There's good news for retired players looking to get treatment from the NFL for injuries suffered during their professional careers.
The NFL and retired players have agreed to a renewed settlement in the ongoing concussion lawsuits. The initial settlement, which was turned down by the federal courts, put a cap on damages at $765 million dollars. That sounds like a lot of money, but when you take into account how expensive and intensive treatment for concussions and other head injuries can be, it wasn't really enough. The settlement was supposed to last for 65 years, and it seems highly doubtful that it would be enough money to cover every retired player for that long.
The new settlement
has no cap on damages, and will be available to any retired player with
a qualifying neurocognitive condition. They do not have to have been
part of the original lawsuit to benefit from the agreement, putting the
NFL on the hook for any player who develops problems, and saving the
hassle of further court cases to establish eligibility for those
"This agreement will give retired players and their families immediate help if they suffer from a qualifying neurocognitive illness, and provide peace of mind to those who fear they may develop a condition in the future," plaintiffs' attorneys Christopher Seeger and Sol Weiss said in a written statement.
This is undeniably a win for the players. An open-ended commitment is the best possible outcome. While neither side believes the payouts will balloon over the previously agreed-upon limit, this new settlement covers them in case both sides are wrong. The NFL makes more than enough money to ensure the medical coverage for their previous employees, and this will help take the burden off of former players.
Of course, the NFL didn't simply agree to remove the cap from the settlement out of the goodness of their hearts. They did get something in the new settlement as well. Specifically, they gained a greater ability to appeal claim awards-the original agreement allowed them to protest 10 claims a year, while this one gives then unlimited appeals.
Essentially, now they can have each player who claims a neurological injury go before an independent board and prove they have a right to claim funds. The fact that the board is independent is good news-the NFL hasn't always been the most accommodating to former players requesting disability funds-but it does provide another potential hurdle for claimant players.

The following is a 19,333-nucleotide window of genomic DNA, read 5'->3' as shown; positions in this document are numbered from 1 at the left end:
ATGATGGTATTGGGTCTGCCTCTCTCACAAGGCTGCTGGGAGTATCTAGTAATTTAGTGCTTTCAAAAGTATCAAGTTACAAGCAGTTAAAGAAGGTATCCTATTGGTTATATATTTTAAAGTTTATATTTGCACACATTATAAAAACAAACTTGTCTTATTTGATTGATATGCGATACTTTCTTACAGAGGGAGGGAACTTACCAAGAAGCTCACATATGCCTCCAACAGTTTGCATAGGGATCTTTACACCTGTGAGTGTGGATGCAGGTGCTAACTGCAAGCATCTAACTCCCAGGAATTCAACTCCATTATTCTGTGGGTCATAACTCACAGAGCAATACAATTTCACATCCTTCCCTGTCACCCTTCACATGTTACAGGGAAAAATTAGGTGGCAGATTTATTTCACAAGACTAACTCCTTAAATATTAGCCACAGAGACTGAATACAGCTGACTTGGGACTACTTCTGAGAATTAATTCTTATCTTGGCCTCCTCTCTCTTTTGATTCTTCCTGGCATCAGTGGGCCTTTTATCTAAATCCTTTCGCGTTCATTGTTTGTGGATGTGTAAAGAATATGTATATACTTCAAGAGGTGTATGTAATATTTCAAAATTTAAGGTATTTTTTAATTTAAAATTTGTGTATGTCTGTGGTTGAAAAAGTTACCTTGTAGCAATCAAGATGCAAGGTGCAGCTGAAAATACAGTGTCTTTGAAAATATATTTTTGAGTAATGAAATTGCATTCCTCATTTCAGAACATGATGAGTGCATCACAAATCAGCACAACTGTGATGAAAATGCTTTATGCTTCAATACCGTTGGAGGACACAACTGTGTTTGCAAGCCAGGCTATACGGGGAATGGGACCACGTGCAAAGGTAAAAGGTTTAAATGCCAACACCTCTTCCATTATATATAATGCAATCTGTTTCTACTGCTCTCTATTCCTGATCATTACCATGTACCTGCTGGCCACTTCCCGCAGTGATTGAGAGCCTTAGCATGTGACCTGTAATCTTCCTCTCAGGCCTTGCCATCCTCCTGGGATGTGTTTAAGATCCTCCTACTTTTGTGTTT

Another interesting change in this new agreement is the potential liability for the NCAA. Under the old agreement, players getting funds from the NFL would have waived liability for the NCAA or other football organizations, but that clause isn't in the new agreement. Essentially, retired players could also sue their college or even high school organizations for injuries sustained while playing under those umbrellas.
It's not too hard to imagine a situation where a player, having suffered concussions in both college and the NFL, could end up suing and collecting money from both organizations. It's an interesting potential wrinkle that could end up having an impact on the college game down the line.
The final thing you need to know about this settlement is that it only covers players who have retired by the date the agreement is approved by judge Anita Brody. Current players are not covered by this settlement, and would, in theory, have to make their own claim against the NFL to get special funds for their own post-career symptoms.
This is far from the end of the discussion when it comes to the NFL and concussion. Nowhere in the settlement do they admit hiding information from players about the effects of head injuries, nor does it cover effects of pain medication or other treatments players might have taken to deal with the head injuries or their repercussions.
It is, however, a good start for all parties involved. Judge Brody is expected to approve the deal later this month.
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